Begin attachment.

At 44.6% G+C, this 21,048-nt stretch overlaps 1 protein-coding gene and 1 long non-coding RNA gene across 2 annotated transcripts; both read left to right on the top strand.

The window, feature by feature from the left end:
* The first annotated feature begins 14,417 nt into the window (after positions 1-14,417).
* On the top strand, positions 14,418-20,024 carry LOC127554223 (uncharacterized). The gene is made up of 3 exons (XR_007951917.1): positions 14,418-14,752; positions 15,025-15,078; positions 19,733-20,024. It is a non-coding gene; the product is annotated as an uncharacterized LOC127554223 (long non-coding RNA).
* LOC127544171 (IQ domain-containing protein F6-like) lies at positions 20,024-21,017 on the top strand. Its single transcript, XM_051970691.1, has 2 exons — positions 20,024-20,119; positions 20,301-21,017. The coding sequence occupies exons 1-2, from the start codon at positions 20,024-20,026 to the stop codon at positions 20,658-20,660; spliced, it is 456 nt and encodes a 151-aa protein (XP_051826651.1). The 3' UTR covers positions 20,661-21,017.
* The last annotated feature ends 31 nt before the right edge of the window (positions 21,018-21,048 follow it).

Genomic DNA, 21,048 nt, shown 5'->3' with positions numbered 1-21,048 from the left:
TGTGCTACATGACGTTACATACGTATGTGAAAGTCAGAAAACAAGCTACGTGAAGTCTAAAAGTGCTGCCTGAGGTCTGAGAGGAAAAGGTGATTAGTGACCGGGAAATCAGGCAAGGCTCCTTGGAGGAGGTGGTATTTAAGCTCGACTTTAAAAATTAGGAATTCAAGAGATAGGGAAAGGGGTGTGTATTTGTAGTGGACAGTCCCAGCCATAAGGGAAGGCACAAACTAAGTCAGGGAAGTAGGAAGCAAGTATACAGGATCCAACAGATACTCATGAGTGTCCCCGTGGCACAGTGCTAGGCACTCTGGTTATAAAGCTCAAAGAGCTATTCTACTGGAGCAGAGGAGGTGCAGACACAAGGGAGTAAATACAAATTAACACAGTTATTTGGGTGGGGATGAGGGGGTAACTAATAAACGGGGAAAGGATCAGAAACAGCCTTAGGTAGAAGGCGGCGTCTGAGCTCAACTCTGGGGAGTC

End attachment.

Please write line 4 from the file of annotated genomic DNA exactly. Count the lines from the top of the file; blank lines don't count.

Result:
* On the top strand, positions 14,418-20,024 carry LOC127554223 (uncharacterized). The gene is made up of 3 exons (XR_007951917.1): positions 14,418-14,752; positions 15,025-15,078; positions 19,733-20,024. It is a non-coding gene; the product is annotated as an uncharacterized LOC127554223 (long non-coding RNA).